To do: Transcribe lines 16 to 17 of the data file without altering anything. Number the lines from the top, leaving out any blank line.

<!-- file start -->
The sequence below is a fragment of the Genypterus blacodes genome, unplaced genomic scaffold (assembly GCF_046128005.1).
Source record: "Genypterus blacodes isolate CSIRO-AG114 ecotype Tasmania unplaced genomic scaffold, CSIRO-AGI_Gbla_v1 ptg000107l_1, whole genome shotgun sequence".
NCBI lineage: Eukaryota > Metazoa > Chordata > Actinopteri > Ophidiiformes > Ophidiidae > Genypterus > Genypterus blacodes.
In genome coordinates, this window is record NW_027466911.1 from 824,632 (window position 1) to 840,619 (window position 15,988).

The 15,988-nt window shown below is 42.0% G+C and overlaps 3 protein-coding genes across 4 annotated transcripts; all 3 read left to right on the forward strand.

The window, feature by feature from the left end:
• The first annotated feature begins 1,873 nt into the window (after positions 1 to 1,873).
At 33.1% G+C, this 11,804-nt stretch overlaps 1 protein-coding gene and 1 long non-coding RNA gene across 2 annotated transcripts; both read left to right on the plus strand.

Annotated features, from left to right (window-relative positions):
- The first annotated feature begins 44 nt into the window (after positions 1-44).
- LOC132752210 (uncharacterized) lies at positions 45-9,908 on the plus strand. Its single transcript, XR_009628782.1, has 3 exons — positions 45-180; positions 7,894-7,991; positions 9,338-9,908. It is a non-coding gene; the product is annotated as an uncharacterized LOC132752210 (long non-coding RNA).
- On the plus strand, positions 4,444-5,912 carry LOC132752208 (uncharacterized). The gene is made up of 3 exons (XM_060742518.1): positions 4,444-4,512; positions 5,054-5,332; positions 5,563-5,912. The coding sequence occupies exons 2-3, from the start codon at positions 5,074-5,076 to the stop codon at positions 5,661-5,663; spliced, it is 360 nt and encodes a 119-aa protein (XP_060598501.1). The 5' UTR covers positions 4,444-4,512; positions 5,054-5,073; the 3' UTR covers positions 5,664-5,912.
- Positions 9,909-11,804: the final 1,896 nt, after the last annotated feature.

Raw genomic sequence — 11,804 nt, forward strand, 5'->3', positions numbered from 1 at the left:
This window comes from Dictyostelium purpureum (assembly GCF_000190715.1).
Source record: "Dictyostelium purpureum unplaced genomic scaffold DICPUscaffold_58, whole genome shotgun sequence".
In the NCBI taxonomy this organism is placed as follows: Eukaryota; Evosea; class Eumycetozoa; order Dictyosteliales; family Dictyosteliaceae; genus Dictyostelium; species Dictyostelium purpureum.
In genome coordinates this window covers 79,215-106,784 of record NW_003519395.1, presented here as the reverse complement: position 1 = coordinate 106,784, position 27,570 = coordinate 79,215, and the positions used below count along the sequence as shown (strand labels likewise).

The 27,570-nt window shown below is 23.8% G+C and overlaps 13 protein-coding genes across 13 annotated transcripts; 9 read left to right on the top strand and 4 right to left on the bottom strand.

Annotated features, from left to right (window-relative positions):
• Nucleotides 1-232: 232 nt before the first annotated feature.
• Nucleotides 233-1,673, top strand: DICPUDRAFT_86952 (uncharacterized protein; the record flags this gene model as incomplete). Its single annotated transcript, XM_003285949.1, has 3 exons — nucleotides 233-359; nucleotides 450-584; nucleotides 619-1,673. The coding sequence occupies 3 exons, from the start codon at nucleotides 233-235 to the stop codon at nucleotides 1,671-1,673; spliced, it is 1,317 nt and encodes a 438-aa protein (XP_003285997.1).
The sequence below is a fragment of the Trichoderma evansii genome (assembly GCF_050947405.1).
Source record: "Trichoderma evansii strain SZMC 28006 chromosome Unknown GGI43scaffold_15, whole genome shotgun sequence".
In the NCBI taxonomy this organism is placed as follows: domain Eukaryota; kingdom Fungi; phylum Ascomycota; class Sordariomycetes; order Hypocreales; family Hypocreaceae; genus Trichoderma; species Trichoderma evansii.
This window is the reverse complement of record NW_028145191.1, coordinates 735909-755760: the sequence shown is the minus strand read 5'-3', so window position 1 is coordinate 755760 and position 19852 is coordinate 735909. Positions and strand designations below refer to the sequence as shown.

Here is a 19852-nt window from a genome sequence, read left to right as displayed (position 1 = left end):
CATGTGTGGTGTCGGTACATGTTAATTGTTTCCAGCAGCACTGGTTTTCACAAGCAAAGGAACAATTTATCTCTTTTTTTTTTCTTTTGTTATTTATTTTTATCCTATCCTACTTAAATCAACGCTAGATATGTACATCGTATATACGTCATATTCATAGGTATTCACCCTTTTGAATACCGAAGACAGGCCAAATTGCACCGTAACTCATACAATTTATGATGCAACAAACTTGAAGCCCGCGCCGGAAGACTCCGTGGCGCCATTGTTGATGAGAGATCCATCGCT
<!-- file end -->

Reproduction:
Source record: "Dictyostelium purpureum unplaced genomic scaffold DICPUscaffold_58, whole genome shotgun sequence".
In the NCBI taxonomy this organism is placed as follows: Eukaryota; Evosea; class Eumycetozoa; order Dictyosteliales; family Dictyosteliaceae; genus Dictyostelium; species Dictyostelium purpureum.